Published by Anthony McNamee on 31st December 2003.
A little under fifty years ago Fr Lynch, the recently appointed curate for Ballyholland, felt so aggrieved about the absence of Gaelic Games in his adopted area that he did the only honourable thing and led the formation of a club that became known as Ballyholland Harps GAC.
There is no doubt that Fr Lynch would have been a very proud man to see how his club has continued to evolve and thrive over the five decades since its first early steps.
Few of the seasons in between those early beginnings and the present day would have brought as much pleasure though as the season just past, with the club enjoying success in adult and juvenile football as well as maintaining its proud record in camogie.
It is always an exciting time in a club’s history when an event such as a jubilee arrives on the horizon. Nobody quite knows why we all attach such sentimental value to ‘magic’ numbers like fifty and one hundred, but there is no doubting they hold a mystical aura.
A jubilee is a celebration and brings with it great pride and a wonderful opportunity to show just why all those people wanted to be associated with the club over the years.
In some ways it isn’t difficult to put on a show to mark the occasion. It is comparatively easy to tidy-up the club grounds, or perhaps redecorate the clubrooms or build an extension. Organising a series of events to mark the occasion is often time consuming, but very manageable over the short-term it requires.
Putting on a show where it really counts though, on the playing field, isn’t something that can be dreamed up one night at a committee meeting. It isn’t something that can be bought after a series of extensive fundraising ventures.
Instead, success on the field comes as the result of years of hard work, effort and planning by all those involved in a club; the coaches, players, committees, sponsors, supporters and patrons.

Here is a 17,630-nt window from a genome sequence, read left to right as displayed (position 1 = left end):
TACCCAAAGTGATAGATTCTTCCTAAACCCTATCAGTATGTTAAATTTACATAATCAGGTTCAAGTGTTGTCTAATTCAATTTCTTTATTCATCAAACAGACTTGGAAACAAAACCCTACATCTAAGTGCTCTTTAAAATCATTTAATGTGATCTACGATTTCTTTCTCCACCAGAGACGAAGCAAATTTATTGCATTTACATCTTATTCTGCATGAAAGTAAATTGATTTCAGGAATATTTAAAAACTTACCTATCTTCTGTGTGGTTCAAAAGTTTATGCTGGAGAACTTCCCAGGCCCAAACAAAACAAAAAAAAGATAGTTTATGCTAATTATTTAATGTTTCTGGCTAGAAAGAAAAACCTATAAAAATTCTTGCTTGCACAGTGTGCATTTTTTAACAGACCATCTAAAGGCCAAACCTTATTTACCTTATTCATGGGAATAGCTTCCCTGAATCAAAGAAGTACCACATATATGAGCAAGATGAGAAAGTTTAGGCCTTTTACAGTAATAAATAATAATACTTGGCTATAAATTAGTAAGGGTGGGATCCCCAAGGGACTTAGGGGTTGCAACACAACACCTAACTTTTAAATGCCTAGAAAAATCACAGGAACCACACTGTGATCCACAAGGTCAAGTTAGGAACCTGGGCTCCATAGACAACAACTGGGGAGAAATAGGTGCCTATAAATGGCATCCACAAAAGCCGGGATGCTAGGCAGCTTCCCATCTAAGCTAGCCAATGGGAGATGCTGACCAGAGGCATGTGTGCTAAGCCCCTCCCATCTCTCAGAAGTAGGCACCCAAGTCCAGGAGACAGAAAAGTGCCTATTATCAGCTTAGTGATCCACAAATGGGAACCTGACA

People from Ballyholland have been fulfilling these roles for half a century now and the final year of that period can be marked down as one of the most successful in the club’s history.
There were many highlights in this special year for the club. The most welcome though was almost certainly when the under-12 footballers landed the South Down League title, ending a long period of underachievement at juvenile level.
Success of this nature was almost inevitable though, given the hard work of the juvenile committee and mentors. It wasn’t long ago that the club was struggling to field teams at underage levels. The sheer endeavour and boundless enthusiasm of men like Mickey Kearney, Cyril O’Reilly, John Keenan, Sean Ross and Tommy Kane, among a host of others, has changed all that though.
If ever there was an encouraging sight for the future of a club, it was that of over one hundred and twenty young players being coached in Ballyholland, every Sunday morning during the season.
The under-12 team excelled over the course of the season and lifted several other honours, among them the prestigious Mayobridge and An Riiocht tourneys, as well as narrowly missing out in the Down Championship final against neighbours Mayobridge. These two sides are sure to enjoy some titanic battles as they go through the ranks and names like Robbie White, Sean Anderson and Conor Madden are bound to roll easily off the lips in years to come.
It has to be worth mentioning that the last Ballyholland side to achieve success like this at under-12 level, the class of 1986, went on to gain a host of trophies for the club and produced five county minors.
It wasn’t just about under-12s though, as the under-10s and under-8s were finalists and semi-finalists respectively in their competitions. The under-16 side delighted us all and probably surprised a few outsiders in reaching the final of the Down ‘B’ Championship, where they were unfortunate to fall to Mayobridge. This was a side that visibly grew in confidence as the season progressed, with players like Paddy McAnulty, Gareth Madden and Gavin McAteer showing promising signs that they are ready to step up to senior level.